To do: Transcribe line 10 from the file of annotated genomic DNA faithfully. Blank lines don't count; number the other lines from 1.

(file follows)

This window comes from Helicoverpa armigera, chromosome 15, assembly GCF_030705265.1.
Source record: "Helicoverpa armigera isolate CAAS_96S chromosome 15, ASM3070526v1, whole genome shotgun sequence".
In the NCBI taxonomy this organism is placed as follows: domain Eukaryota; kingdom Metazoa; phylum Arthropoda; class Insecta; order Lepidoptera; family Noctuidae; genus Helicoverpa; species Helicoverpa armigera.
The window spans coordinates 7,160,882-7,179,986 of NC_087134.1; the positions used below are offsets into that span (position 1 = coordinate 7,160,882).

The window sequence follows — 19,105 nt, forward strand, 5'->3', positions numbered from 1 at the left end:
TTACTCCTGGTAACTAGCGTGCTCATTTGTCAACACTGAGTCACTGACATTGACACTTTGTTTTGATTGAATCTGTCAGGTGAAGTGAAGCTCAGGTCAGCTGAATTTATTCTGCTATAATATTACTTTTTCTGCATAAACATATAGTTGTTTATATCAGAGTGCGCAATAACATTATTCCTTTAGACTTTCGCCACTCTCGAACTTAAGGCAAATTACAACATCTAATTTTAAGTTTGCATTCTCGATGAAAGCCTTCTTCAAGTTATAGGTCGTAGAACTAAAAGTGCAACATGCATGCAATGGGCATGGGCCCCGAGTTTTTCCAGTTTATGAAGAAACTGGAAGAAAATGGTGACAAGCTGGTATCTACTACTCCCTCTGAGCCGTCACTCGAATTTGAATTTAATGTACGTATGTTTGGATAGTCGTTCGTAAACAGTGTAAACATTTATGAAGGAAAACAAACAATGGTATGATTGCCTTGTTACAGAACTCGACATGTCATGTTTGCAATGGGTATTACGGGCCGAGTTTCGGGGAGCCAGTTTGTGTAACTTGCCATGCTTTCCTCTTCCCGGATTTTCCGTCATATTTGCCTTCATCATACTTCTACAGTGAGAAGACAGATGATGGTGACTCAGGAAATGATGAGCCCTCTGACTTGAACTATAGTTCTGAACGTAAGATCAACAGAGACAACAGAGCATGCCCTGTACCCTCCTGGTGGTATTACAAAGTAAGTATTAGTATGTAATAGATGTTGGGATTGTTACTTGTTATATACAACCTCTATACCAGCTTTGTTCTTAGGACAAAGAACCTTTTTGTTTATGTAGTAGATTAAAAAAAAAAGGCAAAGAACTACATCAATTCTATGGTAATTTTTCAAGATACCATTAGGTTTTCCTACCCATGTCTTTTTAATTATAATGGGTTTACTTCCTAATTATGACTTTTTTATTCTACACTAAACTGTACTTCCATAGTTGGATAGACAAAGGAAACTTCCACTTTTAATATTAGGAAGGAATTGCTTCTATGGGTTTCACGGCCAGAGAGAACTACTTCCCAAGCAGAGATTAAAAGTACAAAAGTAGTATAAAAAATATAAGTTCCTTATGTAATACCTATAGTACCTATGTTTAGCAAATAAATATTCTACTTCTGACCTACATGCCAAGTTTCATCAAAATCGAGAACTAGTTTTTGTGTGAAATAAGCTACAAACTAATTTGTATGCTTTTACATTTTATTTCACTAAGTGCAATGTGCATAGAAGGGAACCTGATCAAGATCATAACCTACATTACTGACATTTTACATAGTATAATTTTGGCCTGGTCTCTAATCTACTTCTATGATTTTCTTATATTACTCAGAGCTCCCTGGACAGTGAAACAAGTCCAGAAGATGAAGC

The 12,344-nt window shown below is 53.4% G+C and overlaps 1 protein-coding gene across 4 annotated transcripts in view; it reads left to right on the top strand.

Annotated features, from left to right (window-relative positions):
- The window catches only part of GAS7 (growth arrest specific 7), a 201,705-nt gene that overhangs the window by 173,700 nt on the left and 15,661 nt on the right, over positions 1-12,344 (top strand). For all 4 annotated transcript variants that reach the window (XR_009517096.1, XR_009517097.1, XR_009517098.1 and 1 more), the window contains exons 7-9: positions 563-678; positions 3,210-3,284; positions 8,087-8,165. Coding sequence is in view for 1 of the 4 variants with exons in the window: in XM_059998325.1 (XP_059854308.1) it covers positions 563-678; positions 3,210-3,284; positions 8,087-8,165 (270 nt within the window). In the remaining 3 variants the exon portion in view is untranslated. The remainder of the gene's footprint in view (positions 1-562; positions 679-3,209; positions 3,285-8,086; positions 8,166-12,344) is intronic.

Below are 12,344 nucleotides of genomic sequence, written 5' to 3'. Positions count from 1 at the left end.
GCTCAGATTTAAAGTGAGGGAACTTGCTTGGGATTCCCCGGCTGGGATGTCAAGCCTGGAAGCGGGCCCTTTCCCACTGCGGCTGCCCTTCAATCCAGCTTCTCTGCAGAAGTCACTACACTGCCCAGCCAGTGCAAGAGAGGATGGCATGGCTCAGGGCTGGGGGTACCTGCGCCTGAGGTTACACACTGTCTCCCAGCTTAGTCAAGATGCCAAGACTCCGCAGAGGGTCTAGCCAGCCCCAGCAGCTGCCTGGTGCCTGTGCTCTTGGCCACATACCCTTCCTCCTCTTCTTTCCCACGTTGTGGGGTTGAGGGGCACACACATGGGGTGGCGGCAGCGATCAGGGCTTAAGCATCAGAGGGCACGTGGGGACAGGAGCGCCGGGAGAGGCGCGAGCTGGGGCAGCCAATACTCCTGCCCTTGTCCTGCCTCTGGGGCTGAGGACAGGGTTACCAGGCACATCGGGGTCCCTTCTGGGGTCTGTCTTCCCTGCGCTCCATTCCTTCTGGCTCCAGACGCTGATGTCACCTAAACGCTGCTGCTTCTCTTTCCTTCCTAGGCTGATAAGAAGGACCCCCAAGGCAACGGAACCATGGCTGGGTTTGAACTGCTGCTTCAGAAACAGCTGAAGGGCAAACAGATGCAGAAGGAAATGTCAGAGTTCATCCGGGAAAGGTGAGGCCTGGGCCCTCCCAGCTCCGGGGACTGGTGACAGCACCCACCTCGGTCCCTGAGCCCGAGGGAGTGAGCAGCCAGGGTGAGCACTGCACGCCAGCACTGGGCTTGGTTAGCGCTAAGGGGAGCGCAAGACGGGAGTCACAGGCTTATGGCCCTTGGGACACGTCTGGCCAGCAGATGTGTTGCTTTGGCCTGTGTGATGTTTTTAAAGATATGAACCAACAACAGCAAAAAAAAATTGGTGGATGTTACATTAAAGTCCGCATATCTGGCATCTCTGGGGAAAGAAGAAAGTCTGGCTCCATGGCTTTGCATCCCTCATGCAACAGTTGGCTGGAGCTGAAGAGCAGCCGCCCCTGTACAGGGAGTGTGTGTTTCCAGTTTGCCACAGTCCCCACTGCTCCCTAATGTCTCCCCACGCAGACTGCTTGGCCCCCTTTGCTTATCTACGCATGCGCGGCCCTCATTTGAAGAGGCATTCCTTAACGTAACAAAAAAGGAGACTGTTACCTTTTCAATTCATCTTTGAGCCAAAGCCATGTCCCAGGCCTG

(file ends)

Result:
Below are 12,344 nucleotides of genomic sequence, written 5' to 3'. Positions count from 1 at the left end.